ARCHIVE SITE - Last updated Jan. 19, 2017. Please visit www.NACWA.org for the latest NACWA information.
Friends of the Everglades v. South Florida Water Management District I
NACWA won a significant legal victory June 4, 2009 when a three-judge panel of the U.S. Court of Appeals for the Eleventh Circuit in Atlanta ruled in Friends of the Everglades v. South Florida Water Management District (FOE v. SFWMD) that transfers of natural, untreated water from one water body to another do not require a National Pollutant Discharge Elimination System (NPDES) permit under the Clean Water Act (CWA). The court’s opinion echoes the position taken by NACWA and the New York City Department of Environmental Protection, a member agency, in a brief filed with the court in December 2007. The court’s decision relied on EPA’s June 2008 Water Transfers Rule, which is based on the unitary water theory holding that transfers of pollutants between navigable waters is not an “addition” of pollutants requiring an NPDES permit. The Eleventh Circuit determined that EPA’s regulation was a reasonable interpretation of the CWA’s ambiguous language regarding what an addition of a pollutant might mean under the statute. The court’s ruling reinforces NACWA’s longstanding position that such transfers of water between water bodies are not appropriate for NPDES regulation. The environmental plaintiffs in FOE v. SFWMD have indicated they will appeal the court’s decision to the full Eleventh Circuit and possibly to the U.S. Supreme Court. NACWA will continue to track the case and report on any developments.
Friends of the Everglades v. South Florida Water Management District II
The U.S Court of Appeals for the Eleventh Circuit issued an order in October 2012 dismissing consolidated petitions related to EPA’s 2008 Water Transfers Rule (WTR). This rule provides that transfers of water do not require a discharge permit under the CWA, so long as the transfers themselves do not subject the transferred water to any intervening commercial, industrial, or municipal use. A number of environmental activists groups challenged the rule, and those challenges were consolidated in the Eleventh Circuit. However, the court dismissed the case on jurisdiction grounds, finding that the appropriate venue for such challenges is at the federal district court level. NACWA has long supported the WTR and joined on New York City’s amicus brief in the case in support of the rule. EPA is currently considering its options as a result of the Eleventh Circuit ruling, but a number of environmental groups are already seeking to move forward with challenges to the rule in district court. NACWA will continue to track developments and will work to defend the rule as necessary.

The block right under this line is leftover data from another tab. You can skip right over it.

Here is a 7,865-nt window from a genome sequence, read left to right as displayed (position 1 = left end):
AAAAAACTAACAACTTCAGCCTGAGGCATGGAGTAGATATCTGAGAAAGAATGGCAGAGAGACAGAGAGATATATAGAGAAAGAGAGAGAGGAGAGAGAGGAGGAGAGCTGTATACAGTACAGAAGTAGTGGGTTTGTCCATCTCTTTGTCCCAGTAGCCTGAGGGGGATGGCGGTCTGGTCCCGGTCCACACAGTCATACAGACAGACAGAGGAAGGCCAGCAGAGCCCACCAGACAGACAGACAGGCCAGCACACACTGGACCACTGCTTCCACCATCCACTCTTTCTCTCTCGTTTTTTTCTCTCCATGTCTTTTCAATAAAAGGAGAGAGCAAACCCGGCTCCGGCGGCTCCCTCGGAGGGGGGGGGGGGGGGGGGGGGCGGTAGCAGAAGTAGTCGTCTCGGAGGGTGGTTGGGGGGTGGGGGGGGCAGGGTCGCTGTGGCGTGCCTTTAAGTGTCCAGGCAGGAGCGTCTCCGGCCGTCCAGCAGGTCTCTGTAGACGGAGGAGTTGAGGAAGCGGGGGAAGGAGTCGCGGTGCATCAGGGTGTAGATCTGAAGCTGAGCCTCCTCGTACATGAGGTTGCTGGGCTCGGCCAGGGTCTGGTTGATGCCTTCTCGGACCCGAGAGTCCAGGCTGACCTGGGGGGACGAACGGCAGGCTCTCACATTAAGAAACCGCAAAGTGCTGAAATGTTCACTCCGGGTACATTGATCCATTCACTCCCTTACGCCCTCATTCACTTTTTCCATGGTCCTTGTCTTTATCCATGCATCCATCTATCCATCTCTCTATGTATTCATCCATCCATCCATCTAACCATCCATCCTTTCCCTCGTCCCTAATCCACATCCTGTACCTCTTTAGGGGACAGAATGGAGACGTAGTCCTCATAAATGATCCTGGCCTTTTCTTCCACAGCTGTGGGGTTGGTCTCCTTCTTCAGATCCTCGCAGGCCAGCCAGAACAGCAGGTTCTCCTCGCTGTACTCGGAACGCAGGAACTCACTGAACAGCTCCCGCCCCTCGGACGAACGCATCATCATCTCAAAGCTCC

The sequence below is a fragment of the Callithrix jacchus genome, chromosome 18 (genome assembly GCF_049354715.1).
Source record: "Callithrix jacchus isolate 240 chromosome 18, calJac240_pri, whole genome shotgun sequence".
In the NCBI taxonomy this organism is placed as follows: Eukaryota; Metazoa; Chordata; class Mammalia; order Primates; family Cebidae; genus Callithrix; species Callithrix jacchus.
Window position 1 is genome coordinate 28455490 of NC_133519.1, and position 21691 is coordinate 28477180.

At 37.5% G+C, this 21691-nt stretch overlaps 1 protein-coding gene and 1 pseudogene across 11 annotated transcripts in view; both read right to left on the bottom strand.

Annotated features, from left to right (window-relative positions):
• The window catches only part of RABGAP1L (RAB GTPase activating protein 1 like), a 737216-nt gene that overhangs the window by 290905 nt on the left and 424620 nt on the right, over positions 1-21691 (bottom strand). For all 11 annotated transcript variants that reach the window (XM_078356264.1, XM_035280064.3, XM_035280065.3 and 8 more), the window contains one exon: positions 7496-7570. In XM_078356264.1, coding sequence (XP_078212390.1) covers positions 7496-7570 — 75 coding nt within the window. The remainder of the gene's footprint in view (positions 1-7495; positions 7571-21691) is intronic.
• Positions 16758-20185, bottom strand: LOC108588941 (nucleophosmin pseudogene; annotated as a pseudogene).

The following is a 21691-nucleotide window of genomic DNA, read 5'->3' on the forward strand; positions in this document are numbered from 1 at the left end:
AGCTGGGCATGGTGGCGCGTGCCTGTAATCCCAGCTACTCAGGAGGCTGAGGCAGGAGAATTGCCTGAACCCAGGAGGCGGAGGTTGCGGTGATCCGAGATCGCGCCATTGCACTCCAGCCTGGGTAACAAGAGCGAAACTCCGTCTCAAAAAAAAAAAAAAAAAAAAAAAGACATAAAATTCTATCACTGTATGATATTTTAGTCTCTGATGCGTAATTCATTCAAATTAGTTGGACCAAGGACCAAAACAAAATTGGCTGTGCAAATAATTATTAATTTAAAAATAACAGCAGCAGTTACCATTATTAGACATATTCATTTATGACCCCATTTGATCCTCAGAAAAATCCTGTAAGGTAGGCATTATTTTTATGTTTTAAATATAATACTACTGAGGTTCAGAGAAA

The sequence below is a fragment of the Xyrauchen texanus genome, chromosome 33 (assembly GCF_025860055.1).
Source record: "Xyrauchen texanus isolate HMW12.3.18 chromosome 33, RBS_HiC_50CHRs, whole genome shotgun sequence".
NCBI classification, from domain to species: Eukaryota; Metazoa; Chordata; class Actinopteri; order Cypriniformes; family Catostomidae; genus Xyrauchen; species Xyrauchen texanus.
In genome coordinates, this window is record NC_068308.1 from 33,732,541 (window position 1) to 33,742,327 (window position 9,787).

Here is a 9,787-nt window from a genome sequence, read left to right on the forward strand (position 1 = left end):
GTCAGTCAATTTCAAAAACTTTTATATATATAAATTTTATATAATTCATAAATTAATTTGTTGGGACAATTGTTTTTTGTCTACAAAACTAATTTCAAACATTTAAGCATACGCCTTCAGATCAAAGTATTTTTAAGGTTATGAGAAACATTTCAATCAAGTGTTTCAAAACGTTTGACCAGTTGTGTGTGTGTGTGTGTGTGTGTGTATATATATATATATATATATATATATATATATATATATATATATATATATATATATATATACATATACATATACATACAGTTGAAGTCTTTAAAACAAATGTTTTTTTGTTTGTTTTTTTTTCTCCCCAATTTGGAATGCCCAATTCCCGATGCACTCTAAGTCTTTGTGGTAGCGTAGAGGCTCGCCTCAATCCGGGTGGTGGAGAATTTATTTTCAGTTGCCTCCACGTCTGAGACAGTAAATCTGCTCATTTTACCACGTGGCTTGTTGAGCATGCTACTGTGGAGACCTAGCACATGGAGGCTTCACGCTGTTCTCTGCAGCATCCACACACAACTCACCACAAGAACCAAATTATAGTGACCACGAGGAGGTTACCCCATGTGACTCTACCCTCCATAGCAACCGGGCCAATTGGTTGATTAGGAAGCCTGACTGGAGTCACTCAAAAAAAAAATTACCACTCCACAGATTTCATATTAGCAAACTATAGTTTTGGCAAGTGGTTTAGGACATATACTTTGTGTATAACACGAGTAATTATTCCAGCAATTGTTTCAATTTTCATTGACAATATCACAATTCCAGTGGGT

NACWA signed on to a municipal brief submitted in November 2011 in the litigation, defending the rule and supporting the exemption of transfers of natural, untreated water from the National Pollutant Discharge Elimination System (NPDES) permitting framework. The brief, drafted by NACWA member New York City, was filed with the U.S. Court of Appeals for the Eleventh Circuit in Atlanta and sides with EPA in asking the court to uphold the challenged water transfers rule. This case differs from the previous FOE v. SFWMD litigation (see above) in that it stems from a direct challenge to the rule filed by environmental groups. The municipal brief argued that Congress never intended for transfers of untreated water to be subject to the NPDES permitting system and that EPA’s water transfers rule was a proper interpretation of the Clean Water Act. Additionally, the brief indicated that there are more appropriate regulatory mechanism under federal and state law for addressing diversions of untreated water than through NPDES permits. The arguments presented in the brief are consistent with the positions NACWA has taken in two prior litigation matters regarding the water transfers issue and represent a continuation of NACWA’s involvement on this issue. Other municipal organizations joining on the brief included the National League of Cities, the New York Conference of Mayors, the American Water Works Association, and the Association of Metropolitan Water Agencies.